I wish you good health and success with management of the condition.

Gary R. Epler, M.D.


Sheri said:

I was diagnosed with Boop/Cop Jan. 2013 after 2 months in and out of hospital with what they thought was double pneumonia, Had a lung biopsy to confirm BOOP, was started on 80 mg of prednizone, weaned off, and recently had to start back on 20 mg. but my lungs are very scared from this and I have to have 02 anytime I am up walking for any time. 8-10 liters. What are the chances of any improvement in my lungs. other than weight gain from being not as active with prednisone, and shortness of breath with any activity. I feel great. I hope I can go back to work and get my life back. I do thank God everyday that I am alive and doing as well as I am .
The doctors in my area have never met a BOOP patient, I think they are some what overwhelmed.


Gary said:

Sheri – you said that you need oxygen and there is scarring in the lung. Typical BOOP is inflammation with no scaring. This may be atypical BOOP or the BOOP is secondary to anther lung scaring (fibrosis) lung disease. Ask your doctor questions about the diagnosis and the treatment plan until you understand the answers. This will help you understand the situation and help you manage the lung problem better.

I wish you good health and success with this lung condition.

Gary R. Epler, M.D.


Robin Berenholz said:

Hi Dr. Epler,
I have been looking for any information about a possible link between allergens and BOOP recurrence but have found none. I have had five episodes of BOOP in the last five years and each onset of symptoms started in May. The only reason I can imagine is pollen allergies and I wonder if this is something you’ve seen in other patients. If there are any studies you can point me to I’d appreciate it.

Thank you and wishing you well this beautiful spring.


Gary Epler said:

This is an educational and information site about BOOP. Please share your comments.


Kim said:

I an recovering from BOOP/COP for the second time. Both times I was placed in a ventilator. The first time I ended up needed a tracheotomy because I was on television vent for so long. I was in the hospital for 3 months. 30 of those days under deep sedation. I got out ot the hospital the 2nd time just two weeks ago. I was only on the vent for 8 days but my condition was bad. This time they treated me with a combination of prednisone and cytotoxicn. I am down to 200g prednisone and 50mg cytotoxicn each day. I am 40, my first occurance was when I was 39 so both happened within about a years time. This sickness scares tell hell out of me!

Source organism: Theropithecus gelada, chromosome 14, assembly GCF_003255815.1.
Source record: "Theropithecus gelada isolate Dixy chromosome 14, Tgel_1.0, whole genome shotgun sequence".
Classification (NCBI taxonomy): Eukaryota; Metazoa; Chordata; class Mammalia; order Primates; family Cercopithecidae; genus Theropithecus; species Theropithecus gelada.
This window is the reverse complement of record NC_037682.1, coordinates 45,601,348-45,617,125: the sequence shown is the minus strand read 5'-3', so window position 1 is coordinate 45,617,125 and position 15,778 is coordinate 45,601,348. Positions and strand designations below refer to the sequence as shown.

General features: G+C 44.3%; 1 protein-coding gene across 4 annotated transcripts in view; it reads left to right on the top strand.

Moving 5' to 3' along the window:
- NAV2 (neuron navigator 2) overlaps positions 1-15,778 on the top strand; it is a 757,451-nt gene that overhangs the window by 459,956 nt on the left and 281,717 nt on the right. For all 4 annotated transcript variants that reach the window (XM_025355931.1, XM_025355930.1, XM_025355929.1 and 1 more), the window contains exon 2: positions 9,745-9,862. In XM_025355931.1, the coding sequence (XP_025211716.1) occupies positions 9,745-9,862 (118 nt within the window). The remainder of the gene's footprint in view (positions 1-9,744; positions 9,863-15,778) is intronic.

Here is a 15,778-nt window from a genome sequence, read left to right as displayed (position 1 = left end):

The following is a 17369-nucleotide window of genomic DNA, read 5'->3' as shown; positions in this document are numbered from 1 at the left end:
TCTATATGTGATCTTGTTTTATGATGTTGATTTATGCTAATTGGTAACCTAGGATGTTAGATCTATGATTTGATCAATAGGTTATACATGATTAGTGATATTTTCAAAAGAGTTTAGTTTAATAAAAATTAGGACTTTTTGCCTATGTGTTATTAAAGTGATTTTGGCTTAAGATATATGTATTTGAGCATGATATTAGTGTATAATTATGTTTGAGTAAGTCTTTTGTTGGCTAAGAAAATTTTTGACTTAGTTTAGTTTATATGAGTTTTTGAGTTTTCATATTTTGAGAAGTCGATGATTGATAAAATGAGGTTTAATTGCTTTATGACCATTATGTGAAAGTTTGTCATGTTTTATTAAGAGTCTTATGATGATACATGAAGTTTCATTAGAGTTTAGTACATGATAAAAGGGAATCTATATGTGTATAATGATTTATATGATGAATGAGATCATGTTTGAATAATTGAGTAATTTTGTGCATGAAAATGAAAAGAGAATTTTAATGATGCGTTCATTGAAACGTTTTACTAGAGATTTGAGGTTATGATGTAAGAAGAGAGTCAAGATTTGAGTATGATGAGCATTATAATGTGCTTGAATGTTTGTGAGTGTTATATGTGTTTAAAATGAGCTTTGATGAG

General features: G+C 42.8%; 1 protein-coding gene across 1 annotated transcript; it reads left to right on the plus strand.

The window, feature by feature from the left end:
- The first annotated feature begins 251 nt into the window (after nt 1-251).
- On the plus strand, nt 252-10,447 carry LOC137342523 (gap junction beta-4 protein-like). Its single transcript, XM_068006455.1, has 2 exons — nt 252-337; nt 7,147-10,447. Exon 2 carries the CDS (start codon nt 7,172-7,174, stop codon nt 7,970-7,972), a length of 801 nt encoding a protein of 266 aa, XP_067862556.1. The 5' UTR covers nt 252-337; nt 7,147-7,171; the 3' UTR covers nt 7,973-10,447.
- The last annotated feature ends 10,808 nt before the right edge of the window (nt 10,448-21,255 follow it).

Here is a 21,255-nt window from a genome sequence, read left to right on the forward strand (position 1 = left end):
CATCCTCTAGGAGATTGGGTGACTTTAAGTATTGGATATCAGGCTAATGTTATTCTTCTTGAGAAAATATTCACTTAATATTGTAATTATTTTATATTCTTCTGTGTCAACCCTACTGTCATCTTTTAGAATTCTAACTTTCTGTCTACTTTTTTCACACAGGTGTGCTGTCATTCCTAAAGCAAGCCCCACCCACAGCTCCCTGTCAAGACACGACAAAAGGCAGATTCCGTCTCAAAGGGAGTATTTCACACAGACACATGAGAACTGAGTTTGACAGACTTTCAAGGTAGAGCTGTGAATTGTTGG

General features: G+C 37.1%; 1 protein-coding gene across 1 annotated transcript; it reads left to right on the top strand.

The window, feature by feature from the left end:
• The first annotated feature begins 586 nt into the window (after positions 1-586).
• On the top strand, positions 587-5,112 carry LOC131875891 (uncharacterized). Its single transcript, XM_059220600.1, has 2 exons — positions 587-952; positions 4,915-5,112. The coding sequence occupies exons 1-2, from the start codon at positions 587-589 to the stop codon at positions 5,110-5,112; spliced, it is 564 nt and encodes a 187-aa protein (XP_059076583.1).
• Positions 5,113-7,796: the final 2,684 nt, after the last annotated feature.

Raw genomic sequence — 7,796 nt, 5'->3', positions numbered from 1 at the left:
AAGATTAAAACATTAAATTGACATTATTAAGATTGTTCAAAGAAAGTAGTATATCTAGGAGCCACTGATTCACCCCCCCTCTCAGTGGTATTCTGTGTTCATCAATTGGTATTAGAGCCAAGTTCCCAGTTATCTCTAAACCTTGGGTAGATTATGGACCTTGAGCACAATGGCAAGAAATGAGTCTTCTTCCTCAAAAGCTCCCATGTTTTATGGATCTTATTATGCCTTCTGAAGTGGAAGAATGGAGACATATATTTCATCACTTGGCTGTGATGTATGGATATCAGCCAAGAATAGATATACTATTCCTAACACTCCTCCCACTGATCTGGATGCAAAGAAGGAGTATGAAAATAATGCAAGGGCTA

Dr. Gary Epler said:

Kim – your have an unusual type of BOOP as this usually does not require ventilator management and usually does not recur after a year without medication. You appear to have a strong positive approach to this complex situation, which is very helpful. If possible, attend a pulmonary rehabilitation program and develop a daily exercise program when you can.

I wish you good health and success with this lung condition.

Gary R. Epler, M.D.


Satish tiwari said:

Sir i am satish tiwari from india
My father is now discharge from hospitl ..he is suffering from RA BOOP…

Is there any relapsing thread..pls help me one is here who know about that desese..thank you..


Dr. Gary Epler said:

Satish – individuals with rheumatoid arthritis may develop BOOP. This form of BOOP often responds to prednisone or prednisolone treatment. The goal of the treatment is to use the lowest effective dose for the shortest length of time. Keep in contact with your father’s lung physician and continue to ask questions about the treatment plan. Information about BOOP is in the BOOP book or Dr. Epler’s articles (25 years of BOOP) for your doctor.

I wish your father good health and successful management of the BOOP.

Gary R. Epler, M.D.


Hilary said:

In hospital DX with pneumonia in April, had been sick all thru March. I did not respond.In the hospital again in June and had bronchscopy and lung biopsy. DX with BOOP. I am extremely medication intolerant started the predisone at 40mg. We had to lower it quickly due to side effects.I slowly improved but never to pre-pneumonia state. I have had 3 setbacks/relapses of severe shortness of breath when upright and/or doing anything. At this time my scans look good, PFT’s are good and O2 is good. So why am I still struggling? Is it the BOOP? Or something else. I should note my neurologist DX with mitochondrial disease in May. Also I am still on 5 mg of predisone


Dr. Gary Epler said:

Hi Hilary – you asked about being short of breath and you scans look good. If the chest x-ray and chest CT scans show normal lungs, the BOOP has resolved, and if you heart is good, the shortness of breath may be due to muscle conditioning. An exercise program can be beneficial – start slowly and work up to a daily program through your doctor’s plan or a pulmonary rehabilitation program. Continue to monitor the mitochondrial disease process as this may be associated with BOOP.

I wish you good health and success with your condition.

Gary R. Epler, M.D.


Tonya said: